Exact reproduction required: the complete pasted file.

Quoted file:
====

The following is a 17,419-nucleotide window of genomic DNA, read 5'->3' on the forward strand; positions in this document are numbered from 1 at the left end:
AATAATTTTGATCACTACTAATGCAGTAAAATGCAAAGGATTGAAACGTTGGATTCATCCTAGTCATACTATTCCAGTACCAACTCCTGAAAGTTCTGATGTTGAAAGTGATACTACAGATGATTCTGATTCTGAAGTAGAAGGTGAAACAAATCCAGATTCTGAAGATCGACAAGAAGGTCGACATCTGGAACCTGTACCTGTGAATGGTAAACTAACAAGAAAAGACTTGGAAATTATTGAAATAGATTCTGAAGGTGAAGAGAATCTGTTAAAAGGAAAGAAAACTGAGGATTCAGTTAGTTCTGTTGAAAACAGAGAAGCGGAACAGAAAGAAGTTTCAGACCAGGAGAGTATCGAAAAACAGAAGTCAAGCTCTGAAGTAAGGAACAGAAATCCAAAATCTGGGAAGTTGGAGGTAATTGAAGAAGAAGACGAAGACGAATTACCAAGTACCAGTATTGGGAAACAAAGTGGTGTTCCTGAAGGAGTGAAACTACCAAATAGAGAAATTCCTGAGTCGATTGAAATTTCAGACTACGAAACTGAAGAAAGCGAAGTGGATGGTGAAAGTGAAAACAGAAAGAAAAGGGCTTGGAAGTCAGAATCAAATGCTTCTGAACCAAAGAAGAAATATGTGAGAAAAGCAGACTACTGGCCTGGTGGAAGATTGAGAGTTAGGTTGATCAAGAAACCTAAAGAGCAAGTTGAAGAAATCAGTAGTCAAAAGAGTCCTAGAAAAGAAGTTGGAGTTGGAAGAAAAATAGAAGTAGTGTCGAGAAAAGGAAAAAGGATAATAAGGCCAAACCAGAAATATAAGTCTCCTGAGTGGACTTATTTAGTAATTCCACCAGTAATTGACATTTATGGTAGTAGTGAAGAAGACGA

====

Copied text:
The following is a 17,419-nucleotide window of genomic DNA, read 5'->3' on the forward strand; positions in this document are numbered from 1 at the left end:
AATAATTTTGATCACTACTAATGCAGTAAAATGCAAAGGATTGAAACGTTGGATTCATCCTAGTCATACTATTCCAGTACCAACTCCTGAAAGTTCTGATGTTGAAAGTGATACTACAGATGATTCTGATTCTGAAGTAGAAGGTGAAACAAATCCAGATTCTGAAGATCGACAAGAAGGTCGACATCTGGAACCTGTACCTGTGAATGGTAAACTAACAAGAAAAGACTTGGAAATTATTGAAATAGATTCTGAAGGTGAAGAGAATCTGTTAAAAGGAAAGAAAACTGAGGATTCAGTTAGTTCTGTTGAAAACAGAGAAGCGGAACAGAAAGAAGTTTCAGACCAGGAGAGTATCGAAAAACAGAAGTCAAGCTCTGAAGTAAGGAACAGAAATCCAAAATCTGGGAAGTTGGAGGTAATTGAAGAAGAAGACGAAGACGAATTACCAAGTACCAGTATTGGGAAACAAAGTGGTGTTCCTGAAGGAGTGAAACTACCAAATAGAGAAATTCCTGAGTCGATTGAAATTTCAGACTACGAAACTGAAGAAAGCGAAGTGGATGGTGAAAGTGAAAACAGAAAGAAAAGGGCTTGGAAGTCAGAATCAAATGCTTCTGAACCAAAGAAGAAATATGTGAGAAAAGCAGACTACTGGCCTGGTGGAAGATTGAGAGTTAGGTTGATCAAGAAACCTAAAGAGCAAGTTGAAGAAATCAGTAGTCAAAAGAGTCCTAGAAAAGAAGTTGGAGTTGGAAGAAAAATAGAAGTAGTGTCGAGAAAAGGAAAAAGGATAATAAGGCCAAACCAGAAATATAAGTCTCCTGAGTGGACTTATTTAGTAATTCCACCAGTAATTGACATTTATGGTAGTAGTGAAGAAGACGA